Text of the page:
It started about 15 years ago, when virtually every car manufacturer training programme suddenly started to show what was affectionately known as the ‘fish’ video.
The video featured the now famous Pike Place Fish Market in Seattle. The film told the story of how this small fish stall had transformed its performance and reputation by throwing fish around.
To a cynic such as myself, on first viewing I must confess I thought it was massively self-indulgent and over-hyped. However, having paid two visits to the fish stall, I have been won over – not necessarily by their retailing skills, but by the orientation that their fish-throwing process causes in the interaction between staff and customers.
Their four principles about customer service do not deal directly on the customer. Instead, they concentrate on the attitude and approach of the staff.
- The first principle is about ‘play’ – basically, staff should enjoy themselves.
- The second is about staff choosing their attitude at the start of the day.
- The third principle is encouraging staff to make the customer’s day by doing something memorable.
- Finally, the aim is to ‘be present’ for the customer, implying that the staff should be fully engaged in any
- interaction with customers as opposed to simply treating it like a process.
Essentially, the basis of their philosophy is that by having a happy and satisfied staff, you are more likely to have happy and satisfied customers. Over the years, the fame of the fish stall has grown to such an extent that they now run seminars and workshops for corporate organisations.
How do employees influence customer satisfaction?
The influence of employee satisfaction on customer satisfaction has received considerable attention in both academic marketing literature and in practice.
It has been argued that the behaviour of employees plays an important role in shaping customer perception of business interactions. The theory is that satisfied employees are likely to be more friendly, enthusiastic, attentive and empathetic toward customers than ones who are dissatisfied. This satisfaction could be down to remuneration, job status or simply boredom.
The concept of ‘partner effects’ recognises that a person can be verbally and non-verbally influenced by the characteristics of a counterpart, in this case the interaction of the staff member and the customer. Additionally, the ‘contagion effect’ explains how satisfied employees influence others around them to feel good.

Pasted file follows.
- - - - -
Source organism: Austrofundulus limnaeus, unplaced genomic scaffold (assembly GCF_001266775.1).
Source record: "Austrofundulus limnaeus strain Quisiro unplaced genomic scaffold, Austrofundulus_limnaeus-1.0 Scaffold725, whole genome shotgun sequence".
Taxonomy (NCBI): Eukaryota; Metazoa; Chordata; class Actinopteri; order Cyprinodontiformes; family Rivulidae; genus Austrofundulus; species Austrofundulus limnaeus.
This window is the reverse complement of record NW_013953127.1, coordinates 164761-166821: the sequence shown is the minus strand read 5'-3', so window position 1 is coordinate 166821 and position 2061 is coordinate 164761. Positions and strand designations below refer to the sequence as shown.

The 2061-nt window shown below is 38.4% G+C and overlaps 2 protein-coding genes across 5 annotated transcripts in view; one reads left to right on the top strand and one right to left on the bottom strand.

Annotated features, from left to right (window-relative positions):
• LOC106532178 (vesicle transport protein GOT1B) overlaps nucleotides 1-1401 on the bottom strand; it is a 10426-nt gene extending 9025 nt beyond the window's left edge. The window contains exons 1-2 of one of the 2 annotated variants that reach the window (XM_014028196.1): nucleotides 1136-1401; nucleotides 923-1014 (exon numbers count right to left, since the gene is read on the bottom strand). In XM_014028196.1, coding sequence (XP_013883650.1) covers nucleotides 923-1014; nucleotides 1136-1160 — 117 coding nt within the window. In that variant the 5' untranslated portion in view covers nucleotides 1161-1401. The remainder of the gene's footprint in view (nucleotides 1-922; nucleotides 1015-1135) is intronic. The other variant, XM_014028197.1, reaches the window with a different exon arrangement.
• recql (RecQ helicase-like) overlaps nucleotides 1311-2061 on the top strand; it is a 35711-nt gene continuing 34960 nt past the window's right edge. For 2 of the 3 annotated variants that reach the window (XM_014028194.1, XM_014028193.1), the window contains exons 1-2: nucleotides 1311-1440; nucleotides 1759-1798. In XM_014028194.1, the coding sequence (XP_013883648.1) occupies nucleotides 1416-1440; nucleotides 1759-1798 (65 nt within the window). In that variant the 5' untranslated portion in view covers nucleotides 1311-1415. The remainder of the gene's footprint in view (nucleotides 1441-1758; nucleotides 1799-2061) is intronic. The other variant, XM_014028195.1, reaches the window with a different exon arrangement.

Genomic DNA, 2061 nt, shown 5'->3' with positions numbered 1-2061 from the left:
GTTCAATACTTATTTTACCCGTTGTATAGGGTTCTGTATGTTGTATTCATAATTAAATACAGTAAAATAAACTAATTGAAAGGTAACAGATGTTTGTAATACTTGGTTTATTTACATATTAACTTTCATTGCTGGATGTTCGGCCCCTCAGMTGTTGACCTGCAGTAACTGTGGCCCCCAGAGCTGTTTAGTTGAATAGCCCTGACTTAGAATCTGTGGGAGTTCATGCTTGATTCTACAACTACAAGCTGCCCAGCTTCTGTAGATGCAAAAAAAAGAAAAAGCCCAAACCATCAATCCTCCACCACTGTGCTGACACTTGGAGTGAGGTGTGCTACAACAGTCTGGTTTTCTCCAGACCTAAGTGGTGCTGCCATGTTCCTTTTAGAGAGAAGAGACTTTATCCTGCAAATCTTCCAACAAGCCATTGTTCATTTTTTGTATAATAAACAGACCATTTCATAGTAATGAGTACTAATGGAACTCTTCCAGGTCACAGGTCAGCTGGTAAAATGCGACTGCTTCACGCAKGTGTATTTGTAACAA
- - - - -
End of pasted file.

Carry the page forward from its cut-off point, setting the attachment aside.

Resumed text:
It has been proven that employee job satisfaction is positively related to customers’ perceptions of the service they are receiving.
Also in the academic literature, there is the notion that employees who have higher levels of job satisfaction also believe they are able to deliver better levels of service than those who are less motivated. Happy or satisfied employees are expected to be more inclined to share these positive emotions with customers. There have been a number of studies around the world to suggest it is almost a universal truth that satisfied employees are more likely to produce behaviours that lead to satisfied customers.
One additional aspect of this came in a study that we conducted into car salespeople, their personality, job satisfaction and the way they went about doing their work. An interesting issue arose around the concept of ‘organisational citizenship behaviour.’ This a person’s voluntary commitment to an organisation that goes beyond their contractual tasks.
To put it bluntly, how far is an employee prepared to go beyond what would be expected of them in their normal job role? Would the employee act in the best interests of the organisation at the expense of their own benefit?
Is it time we measured employee satisfaction instead?
Positive organisational citizenship behaviour has been shown to have a major impact on organisational effectiveness. These types of behaviour are discretionary and are born out of a positive attitude to the organisation in which the person works.
So where we should invest our management time? We talk about raising customer satisfaction as if it were an independent variable. Customer satisfaction is driven by the behaviours and performance of the staff that customers encounter as part of their interaction with the organisation.
If those staff are satisfied, the customer is more likely to receive a level of service they are happy with. The question is whether we should scrap customer satisfaction surveys and concentrate on keeping our staff satisfied instead.
You may even end up with a group of people that will go the ‘extra mile’ for the benefit of the organisation purely on their own initiative.